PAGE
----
Where do you see yourself in the future?
In the future I hope to see myself busy and loving what I’m doing. I’m always seeking new projects so I know I will definitely be busy – and hopefully passionate about those projects. But, ultimately, I’d see myself working at a technology company doing public relations or marketing.
If you could give one piece of advice to new PR students at BU, what would it be and why?
Don’t let fear or intimidation get in the way of you trying new things. Everything I’ve accomplished during my time at BU has been done because I was curious about something, took a chance, and did it. That’s not to say I was never afraid–I was. I still feel intimidated approaching certain projects, but I would tell myself to look at what the outcome could be, no matter how awkward or scary something seems.
The powerhouse quartet, Sons of Serendip, met here at Boston University while pursuing their graduate studies. The band consists of a lead vocalist, Micah Christian, a teacher from Randolph, Massachusetts; a guitarist and pianist, Cordaro Rodriquez, an attorney from Charlotte, North Carolina; a cellist and vocalist, Kendall Ramseur, a music teacher from Charlotte, North Carolina; and a harpist, Mason Morton, a music teacher from Atlanta, Georgia. The four men claim that serendipity brought them together. In an early statement, Rodriguez addresses the future the group: “Of course, nothing lasts forever. We know that our group can’t or won’t exist forever–it’s ephemeral. But that’s what makes it beautiful–we must cherish this experience before it fades away. Likewise, serendipitous moments are only serendipitous at their beginning. After that, they get lost in the noise of all other moments. So we want to make this experience worthwhile, win or lose.”
It’s evident that BU played a significant role on America’s Got Talent this year. When Sons of Serendip auditioned on AGT, Howard Stern bonded with the quartet after they revealed they formed their group at Boston University. Stern is a Boston University alum in the College of Communication.
The particular music style of Sons of Serendip is considered a mix of R&B, classical, and hip-hop. Their performances include covers of “Hallelujah,” “Don’t You Worry Child,” “Wicked Game,” “Somewhere Only We Know,” “Ordinary World,” and their last performance on the show, “Bring Me To Life.”
Although Sons of Serendip did not win the show, they were more than thrilled to have reached the finale. Micah Christian spoke for the group, “I still feel like this was a win. Top four, when we came together we didn’t expect any of this. For us to get this far is nothing but a blessing. We are so thankful for our supporters that we’ve had, our friends, our families and thankful to God.”
The journey of Sons of Serendip is just beginning. After all, they already have one fan ready to give them her business. Heidi Klum told the group, “I would buy your album now.”
This semester I am ecstatic to be an account supervisor for Boston University PRLab, the nation’s oldest student-run public relations agency. I couldn’t be happier to have an amazing client, be part of an awesome e-board, and be working with a great team of account executives. The past few weeks have been both exciting and a little scary. My initial enthusiasm did not make me impervious to self-doubt. Uncertainty began to settle in. What if I mess up? What if the client doesn’t like me? What if my team thinks I’m incompetent? For any other students who are also feeling nervous for an internship or leadership role, I have these few pieces of advice to offer.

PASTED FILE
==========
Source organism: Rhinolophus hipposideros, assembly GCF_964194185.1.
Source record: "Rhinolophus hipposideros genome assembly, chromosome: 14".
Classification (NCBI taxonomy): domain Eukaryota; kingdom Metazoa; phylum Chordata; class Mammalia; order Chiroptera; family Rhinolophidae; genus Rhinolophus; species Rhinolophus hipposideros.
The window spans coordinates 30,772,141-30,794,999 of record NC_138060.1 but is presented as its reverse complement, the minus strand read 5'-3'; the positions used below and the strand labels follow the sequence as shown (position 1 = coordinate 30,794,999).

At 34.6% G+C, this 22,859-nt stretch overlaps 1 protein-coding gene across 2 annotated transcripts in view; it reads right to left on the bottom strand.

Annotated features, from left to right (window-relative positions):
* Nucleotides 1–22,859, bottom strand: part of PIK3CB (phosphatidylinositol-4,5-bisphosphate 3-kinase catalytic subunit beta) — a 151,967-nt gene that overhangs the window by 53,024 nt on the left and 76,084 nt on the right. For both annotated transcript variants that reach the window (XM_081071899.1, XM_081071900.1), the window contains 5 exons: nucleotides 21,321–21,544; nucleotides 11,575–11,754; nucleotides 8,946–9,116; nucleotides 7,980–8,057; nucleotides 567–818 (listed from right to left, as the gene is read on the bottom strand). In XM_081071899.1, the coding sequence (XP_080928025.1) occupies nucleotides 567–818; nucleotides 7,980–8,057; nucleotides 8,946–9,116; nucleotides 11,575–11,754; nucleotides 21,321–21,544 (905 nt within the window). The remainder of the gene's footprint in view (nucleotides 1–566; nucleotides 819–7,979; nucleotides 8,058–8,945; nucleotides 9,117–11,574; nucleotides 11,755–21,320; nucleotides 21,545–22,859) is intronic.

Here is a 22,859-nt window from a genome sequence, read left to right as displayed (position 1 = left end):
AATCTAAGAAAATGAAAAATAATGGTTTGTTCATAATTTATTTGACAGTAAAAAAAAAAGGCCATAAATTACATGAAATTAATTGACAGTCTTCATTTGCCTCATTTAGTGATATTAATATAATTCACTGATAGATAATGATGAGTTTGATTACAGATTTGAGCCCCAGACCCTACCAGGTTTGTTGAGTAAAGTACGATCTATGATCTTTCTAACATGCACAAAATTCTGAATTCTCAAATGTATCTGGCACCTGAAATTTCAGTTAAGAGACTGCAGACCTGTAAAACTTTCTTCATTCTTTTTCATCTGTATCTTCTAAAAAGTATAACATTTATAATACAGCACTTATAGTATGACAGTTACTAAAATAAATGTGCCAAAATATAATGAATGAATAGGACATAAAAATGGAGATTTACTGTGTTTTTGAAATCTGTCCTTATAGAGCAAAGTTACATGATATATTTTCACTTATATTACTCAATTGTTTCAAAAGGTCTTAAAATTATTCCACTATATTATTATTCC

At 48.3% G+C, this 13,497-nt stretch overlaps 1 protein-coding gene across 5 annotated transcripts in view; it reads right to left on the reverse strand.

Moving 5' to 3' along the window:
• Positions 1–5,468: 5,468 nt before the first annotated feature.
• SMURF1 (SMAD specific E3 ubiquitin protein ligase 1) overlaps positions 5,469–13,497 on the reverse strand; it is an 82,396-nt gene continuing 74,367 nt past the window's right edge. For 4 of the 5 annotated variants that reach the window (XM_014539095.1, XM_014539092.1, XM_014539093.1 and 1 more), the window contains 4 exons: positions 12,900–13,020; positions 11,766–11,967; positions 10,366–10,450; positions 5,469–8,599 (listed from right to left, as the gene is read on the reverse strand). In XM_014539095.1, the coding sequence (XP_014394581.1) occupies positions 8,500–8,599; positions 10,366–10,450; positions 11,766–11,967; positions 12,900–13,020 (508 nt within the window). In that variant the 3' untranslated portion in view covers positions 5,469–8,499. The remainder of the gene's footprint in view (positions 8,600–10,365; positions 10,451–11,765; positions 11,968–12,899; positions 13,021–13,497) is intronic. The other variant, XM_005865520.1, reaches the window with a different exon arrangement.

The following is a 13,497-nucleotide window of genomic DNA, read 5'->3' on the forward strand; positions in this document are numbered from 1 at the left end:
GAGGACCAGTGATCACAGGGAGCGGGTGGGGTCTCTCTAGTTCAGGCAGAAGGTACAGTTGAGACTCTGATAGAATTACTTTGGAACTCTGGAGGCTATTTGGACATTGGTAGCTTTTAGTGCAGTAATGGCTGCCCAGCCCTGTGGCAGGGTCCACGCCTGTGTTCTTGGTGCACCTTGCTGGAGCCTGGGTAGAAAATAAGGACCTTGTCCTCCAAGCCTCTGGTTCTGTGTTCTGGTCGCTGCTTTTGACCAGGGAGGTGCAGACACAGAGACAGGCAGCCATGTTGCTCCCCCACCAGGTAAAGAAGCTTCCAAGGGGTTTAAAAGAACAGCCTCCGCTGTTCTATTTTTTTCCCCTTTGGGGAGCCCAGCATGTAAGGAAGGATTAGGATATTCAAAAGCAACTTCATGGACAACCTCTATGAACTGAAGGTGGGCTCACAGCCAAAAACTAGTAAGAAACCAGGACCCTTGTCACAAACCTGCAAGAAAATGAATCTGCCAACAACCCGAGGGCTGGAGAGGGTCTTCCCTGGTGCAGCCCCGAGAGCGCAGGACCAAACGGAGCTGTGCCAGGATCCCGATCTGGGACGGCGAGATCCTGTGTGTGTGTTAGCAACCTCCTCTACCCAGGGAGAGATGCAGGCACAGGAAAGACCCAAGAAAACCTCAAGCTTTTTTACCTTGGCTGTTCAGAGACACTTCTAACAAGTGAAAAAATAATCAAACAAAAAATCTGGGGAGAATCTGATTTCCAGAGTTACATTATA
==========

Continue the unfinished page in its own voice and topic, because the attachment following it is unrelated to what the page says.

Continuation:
Trust your capabilities. They picked you for a reason.
When I first got the position of account supervisor, my first thought was “Yay!” My second thought was, “I don’t know what I’m doing.” Don’t sell yourself short. If it is the first day at an internship or job, trust that you know what you’re dong (or at least that someone else trusts that you know what you’re doing). Whether you were hired by an agency for an internship or selected by an advisor for your position, someone picked you for the job. They think that you can do it which means you probably can (with a lot of hard work and a little help).
Use your support network and ask questions.
I am extremely lucky to be working with a team of awesome agency leadership, a stellar faculty advisor with years of experience, and friendly and enthusiastic fellow account supervisors. If you have a question or doubt at your internship or job, ask someone. He or she would much prefer to answer a redundant email than have you do something wrong.
Organization is essential.
Create a to-do list that you update frequently and a calendar that you stick to. Seeing tasks written down on paper (or typed into a smartphone app) makes them seem more manageable. A calendar will help you think ahead, which means you won’t be taken by surprise when deadlines approach.
I still feel a little nervous about being an account supervisor, but I’m looking forward to what the semester has in store. Don’t let new challenges intimidate you, if you manage your time and use your resources wisely, you can tackle anything your job or internship throws at you.